Rebels kill 26 in eastern Congo attacks: Army
Kinshasa: At least 26 people have been killed by suspected Rwandan FDLR rebels in eastern Democratic Republic of Congo since the beginning of the year, the Army said on Wednesday, the worst attacks reported in the central African country in months.
The killings took place in remote villages in the territory of Shabunda in South Kivu province, an area still troubled by armed groups more than eight years after the end of a 1998-2003 war that killed more than five million people.
"It's very, very serious, to the point that the Army is re-enforcing the area," Army spokesman Colonel Sylvain Ekenge said. "They said they were attacked because the population had been supporting (another) local militia."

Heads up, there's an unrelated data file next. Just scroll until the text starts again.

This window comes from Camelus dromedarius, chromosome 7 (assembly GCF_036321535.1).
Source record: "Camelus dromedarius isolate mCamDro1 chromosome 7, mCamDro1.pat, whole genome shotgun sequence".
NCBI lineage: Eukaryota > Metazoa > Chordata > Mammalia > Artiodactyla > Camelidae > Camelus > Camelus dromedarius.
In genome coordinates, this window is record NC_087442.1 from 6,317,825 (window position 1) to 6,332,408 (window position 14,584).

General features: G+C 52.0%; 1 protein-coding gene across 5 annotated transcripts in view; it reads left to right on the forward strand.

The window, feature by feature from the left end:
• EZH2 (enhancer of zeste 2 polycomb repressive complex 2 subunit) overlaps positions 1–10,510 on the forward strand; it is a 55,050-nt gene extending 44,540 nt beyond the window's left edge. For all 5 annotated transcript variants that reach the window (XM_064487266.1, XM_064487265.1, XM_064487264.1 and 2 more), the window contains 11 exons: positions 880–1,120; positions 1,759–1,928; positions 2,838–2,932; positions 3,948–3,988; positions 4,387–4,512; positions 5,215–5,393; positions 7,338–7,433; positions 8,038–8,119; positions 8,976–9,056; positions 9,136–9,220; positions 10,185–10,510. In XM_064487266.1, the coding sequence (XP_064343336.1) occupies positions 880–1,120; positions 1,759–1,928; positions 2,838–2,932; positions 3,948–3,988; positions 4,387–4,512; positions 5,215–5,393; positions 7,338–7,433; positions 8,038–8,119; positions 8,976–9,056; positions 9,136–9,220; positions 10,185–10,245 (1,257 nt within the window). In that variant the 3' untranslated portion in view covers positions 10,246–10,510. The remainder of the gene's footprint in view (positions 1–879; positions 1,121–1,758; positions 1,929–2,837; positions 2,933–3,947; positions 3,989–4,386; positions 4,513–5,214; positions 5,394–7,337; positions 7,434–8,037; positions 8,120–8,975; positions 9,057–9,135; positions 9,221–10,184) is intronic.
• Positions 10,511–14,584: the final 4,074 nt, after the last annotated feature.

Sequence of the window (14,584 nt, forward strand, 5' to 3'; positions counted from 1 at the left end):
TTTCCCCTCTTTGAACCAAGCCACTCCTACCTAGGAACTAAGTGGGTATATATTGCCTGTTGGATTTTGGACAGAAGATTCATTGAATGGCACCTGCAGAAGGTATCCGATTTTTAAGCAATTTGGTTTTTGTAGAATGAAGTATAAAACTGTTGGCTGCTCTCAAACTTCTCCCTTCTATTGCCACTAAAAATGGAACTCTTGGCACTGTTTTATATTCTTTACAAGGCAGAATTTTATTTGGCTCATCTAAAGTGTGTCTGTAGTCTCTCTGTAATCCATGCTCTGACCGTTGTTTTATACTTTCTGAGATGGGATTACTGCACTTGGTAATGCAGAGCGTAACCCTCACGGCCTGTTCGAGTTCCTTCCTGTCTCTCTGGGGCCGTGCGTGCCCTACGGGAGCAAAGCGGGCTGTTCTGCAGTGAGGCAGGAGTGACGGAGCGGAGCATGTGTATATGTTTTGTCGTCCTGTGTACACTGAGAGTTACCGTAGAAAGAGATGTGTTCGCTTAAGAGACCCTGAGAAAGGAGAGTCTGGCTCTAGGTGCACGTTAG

The FDLR, which says it is trying to overthrow the government in neighbouring Rwanda, is the largest rebel group left in eastern Congo and has been responsible for widespread atrocities including mass rapes and killings.
Ekenge said small groups of the FDLR fighters attacked settlements and burned huts in the densely forested region on Monday night, killing 18 civilians. Another eight people died in attacks on villages on Tuesday night, he added.
Congo soldiers were conducting a sweep of the area to try to track the attackers and protect civilians, said Ekenge.
Armed groups continue to operate in Congo's east, despite the presence more than 17,000 UN peacekeepers and ongoing military operations.
About 10 people were reported killed in South Kivu in October, and as many as 170 women were raped in a series of rebel attacks in June.
Many of the rebels receive their weapons and ammunition from Congo's Army, either through illegal arms trading or capturing it on the battlefield, a UN report said last week.